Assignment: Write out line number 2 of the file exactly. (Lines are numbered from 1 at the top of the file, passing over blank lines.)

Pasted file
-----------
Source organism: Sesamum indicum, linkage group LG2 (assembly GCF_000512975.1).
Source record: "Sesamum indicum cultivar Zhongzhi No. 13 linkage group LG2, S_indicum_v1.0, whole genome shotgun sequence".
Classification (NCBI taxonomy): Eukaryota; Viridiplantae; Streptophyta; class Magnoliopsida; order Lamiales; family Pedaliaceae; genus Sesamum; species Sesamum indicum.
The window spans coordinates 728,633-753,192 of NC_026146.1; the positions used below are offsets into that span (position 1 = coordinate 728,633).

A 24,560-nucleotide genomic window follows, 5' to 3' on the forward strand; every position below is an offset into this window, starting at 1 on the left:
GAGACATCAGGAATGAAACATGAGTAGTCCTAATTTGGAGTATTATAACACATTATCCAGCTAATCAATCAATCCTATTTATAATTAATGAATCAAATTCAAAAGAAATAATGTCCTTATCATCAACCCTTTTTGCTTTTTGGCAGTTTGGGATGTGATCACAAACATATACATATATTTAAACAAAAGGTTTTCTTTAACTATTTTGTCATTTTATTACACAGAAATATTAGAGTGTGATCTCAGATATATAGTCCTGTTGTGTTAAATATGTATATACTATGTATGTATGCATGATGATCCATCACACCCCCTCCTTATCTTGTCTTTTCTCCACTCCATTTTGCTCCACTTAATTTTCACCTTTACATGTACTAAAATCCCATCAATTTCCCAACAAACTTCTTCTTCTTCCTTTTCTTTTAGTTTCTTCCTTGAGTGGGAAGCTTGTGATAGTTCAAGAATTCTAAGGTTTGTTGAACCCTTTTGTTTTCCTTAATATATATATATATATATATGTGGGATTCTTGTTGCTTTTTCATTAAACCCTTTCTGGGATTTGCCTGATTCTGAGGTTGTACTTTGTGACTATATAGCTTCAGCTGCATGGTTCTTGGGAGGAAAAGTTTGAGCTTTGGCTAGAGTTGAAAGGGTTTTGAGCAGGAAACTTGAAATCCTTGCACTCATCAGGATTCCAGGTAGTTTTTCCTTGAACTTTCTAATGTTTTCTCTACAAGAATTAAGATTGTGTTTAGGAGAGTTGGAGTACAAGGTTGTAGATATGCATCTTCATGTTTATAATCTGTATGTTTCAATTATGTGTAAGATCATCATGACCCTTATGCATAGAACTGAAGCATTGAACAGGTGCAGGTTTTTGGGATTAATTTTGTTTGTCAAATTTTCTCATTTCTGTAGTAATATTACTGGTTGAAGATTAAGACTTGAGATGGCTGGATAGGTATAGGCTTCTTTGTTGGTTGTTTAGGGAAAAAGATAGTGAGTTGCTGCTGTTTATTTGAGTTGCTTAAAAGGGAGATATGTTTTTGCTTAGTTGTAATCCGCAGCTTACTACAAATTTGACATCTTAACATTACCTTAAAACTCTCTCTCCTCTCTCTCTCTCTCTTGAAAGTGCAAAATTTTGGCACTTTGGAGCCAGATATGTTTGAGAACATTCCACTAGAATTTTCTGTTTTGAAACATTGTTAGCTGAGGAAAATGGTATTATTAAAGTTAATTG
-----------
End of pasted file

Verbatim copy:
Source record: "Sesamum indicum cultivar Zhongzhi No. 13 linkage group LG2, S_indicum_v1.0, whole genome shotgun sequence".